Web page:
GIS mapping technology is helping underprivileged communities get better services — from education and transportation to health care and law enforcement — by showing exactly what discrimination looks like.
The institute's maps played a vital role in a federal jury's decision last year to award the excluded Coal Run residents almost $11 million in damages from the city of Zanesville and Muskingum County. The supporting evidence was strong on its own: African-American residents without water had made repeated requests over a period of almost 50 years to remedy the inequity, to no avail. Instead, they had to haul water from the plant or pump it from wells contaminated with sulphur and oil from old mining operations. In the interim, Zanesville had extended its water lines on numerous occasions to new, predominantly white developments that were farther away from the water plant than Coal Run.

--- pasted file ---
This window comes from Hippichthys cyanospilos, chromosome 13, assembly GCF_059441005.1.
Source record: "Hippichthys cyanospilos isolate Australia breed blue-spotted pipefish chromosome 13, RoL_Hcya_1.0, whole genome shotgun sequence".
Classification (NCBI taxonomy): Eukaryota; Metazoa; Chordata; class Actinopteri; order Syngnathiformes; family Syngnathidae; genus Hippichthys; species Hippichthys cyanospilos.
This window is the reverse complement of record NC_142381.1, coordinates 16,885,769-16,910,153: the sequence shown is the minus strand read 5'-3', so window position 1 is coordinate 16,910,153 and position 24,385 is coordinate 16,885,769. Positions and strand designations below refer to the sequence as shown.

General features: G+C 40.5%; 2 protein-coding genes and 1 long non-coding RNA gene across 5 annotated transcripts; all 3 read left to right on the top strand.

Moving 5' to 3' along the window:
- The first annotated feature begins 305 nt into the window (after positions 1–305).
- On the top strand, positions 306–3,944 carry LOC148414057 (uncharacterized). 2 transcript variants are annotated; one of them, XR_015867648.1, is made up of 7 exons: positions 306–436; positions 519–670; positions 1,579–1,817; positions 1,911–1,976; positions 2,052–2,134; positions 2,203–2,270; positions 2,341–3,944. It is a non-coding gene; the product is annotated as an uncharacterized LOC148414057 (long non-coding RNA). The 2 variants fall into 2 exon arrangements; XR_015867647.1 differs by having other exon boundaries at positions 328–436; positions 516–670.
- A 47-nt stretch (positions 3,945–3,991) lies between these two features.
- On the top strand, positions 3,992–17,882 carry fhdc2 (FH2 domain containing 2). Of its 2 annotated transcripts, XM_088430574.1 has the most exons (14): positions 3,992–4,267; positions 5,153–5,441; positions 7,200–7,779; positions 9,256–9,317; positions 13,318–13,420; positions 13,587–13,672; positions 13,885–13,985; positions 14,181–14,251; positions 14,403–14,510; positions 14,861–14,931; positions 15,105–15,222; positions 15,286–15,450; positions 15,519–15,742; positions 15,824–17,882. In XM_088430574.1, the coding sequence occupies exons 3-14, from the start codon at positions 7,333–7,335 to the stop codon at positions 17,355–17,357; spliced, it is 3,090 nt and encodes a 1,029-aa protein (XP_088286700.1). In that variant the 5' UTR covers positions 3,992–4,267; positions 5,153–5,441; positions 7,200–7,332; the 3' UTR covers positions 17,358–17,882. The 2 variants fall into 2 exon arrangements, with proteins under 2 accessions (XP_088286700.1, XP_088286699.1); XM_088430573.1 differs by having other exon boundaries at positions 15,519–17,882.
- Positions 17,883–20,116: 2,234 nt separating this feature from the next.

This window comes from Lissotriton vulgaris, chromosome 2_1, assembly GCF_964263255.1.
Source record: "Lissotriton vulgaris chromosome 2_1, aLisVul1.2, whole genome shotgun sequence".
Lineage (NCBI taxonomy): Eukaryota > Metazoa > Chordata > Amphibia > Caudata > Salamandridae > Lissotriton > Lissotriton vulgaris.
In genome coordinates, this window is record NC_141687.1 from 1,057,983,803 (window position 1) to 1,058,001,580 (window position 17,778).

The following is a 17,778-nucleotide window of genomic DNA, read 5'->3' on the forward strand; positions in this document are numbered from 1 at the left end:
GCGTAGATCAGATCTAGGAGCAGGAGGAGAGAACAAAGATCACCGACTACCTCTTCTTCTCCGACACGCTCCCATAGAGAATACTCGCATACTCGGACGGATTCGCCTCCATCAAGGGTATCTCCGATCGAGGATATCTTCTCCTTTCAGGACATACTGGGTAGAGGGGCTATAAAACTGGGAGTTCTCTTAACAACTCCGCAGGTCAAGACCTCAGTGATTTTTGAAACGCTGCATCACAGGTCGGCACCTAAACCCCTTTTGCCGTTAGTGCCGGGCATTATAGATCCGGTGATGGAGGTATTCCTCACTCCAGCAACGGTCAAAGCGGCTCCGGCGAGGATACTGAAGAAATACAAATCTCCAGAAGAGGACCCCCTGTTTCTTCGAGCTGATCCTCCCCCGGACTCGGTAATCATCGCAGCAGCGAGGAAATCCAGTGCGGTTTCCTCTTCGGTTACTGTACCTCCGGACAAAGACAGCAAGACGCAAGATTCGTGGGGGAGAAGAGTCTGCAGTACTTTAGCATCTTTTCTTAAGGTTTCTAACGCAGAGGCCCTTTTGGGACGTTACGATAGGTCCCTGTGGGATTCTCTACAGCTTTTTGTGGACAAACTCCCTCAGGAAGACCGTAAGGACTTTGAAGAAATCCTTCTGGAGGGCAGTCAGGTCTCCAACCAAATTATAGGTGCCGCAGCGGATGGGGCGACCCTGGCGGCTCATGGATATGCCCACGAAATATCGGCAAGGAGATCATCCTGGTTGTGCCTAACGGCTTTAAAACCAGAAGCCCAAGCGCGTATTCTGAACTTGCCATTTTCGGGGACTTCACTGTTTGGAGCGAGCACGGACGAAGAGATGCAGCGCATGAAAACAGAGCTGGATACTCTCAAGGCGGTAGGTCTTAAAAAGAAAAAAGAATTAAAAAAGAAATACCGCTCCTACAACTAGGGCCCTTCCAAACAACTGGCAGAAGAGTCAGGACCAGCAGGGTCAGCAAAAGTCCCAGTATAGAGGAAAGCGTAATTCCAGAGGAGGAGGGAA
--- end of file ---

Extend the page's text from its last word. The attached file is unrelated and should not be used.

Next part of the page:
Bob Burtman is a freelance investigative reporter and researcher who lives with his wife and animals in the woods outside of Hillsborough, N.C. He has won numerous national and regional journalism awards for his stories on the…
Phi Beta Iota: This is precisely what we have been looking for–the use of information as a non-violent means of achieving equity. This is HUGE in our view, and a tiny micorcosm of how We the People in the aggregate will sort out the massive concentration of wealth that has been made possible by corruption, fraud, waste, and abuse all condoned and made possible by the Republican and Democratic parties in collusion with Wall Street (and especially Goldman Sachs).